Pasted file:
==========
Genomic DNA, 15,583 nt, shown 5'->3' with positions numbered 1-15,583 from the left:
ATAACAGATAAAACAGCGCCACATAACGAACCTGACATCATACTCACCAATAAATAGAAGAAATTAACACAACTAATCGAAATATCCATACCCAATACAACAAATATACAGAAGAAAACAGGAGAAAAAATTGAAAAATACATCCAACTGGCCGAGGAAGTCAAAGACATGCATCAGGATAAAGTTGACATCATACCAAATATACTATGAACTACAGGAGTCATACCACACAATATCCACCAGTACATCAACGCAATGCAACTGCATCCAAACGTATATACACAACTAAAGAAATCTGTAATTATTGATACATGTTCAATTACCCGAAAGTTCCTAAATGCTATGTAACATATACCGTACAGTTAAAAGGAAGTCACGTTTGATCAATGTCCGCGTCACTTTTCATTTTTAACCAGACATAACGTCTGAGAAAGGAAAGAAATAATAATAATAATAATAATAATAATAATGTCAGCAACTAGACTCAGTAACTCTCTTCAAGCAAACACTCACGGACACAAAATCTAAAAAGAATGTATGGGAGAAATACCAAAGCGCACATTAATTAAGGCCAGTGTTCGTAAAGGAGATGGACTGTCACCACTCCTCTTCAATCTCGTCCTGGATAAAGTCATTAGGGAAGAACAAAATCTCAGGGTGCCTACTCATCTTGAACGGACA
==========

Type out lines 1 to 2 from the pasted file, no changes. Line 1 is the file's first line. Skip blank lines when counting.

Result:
Genomic DNA, 15,583 nt, shown 5'->3' with positions numbered 1-15,583 from the left:
ATAACAGATAAAACAGCGCCACATAACGAACCTGACATCATACTCACCAATAAATAGAAGAAATTAACACAACTAATCGAAATATCCATACCCAATACAACAAATATACAGAAGAAAACAGGAGAAAAAATTGAAAAATACATCCAACTGGCCGAGGAAGTCAAAGACATGCATCAGGATAAAGTTGACATCATACCAAATATACTATGAACTACAGGAGTCATACCACACAATATCCACCAGTACATCAACGCAATGCAACTGCATCCAAACGTATATACACAACTAAAGAAATCTGTAATTATTGATACATGTTCAATTACCCGAAAGTTCCTAAATGCTATGTAACATATACCGTACAGTTAAAAGGAAGTCACGTTTGATCAATGTCCGCGTCACTTTTCATTTTTAACCAGACATAACGTCTGAGAAAGGAAAGAAATAATAATAATAATAATAATAATAATAATGTCAGCAACTAGACTCAGTAACTCTCTTCAAGCAAACACTCACGGACACAAAATCTAAAAAGAATGTATGGGAGAAATACCAAAGCGCACATTAATTAAGGCCAGTGTTCGTAAAGGAGATGGACTGTCACCACTCCTCTTCAATCTCGTCCTGGATAAAGTCATTAGGGAAGAACAAAATCTCAGGGTGCCTACTCATCTTGAACGGACA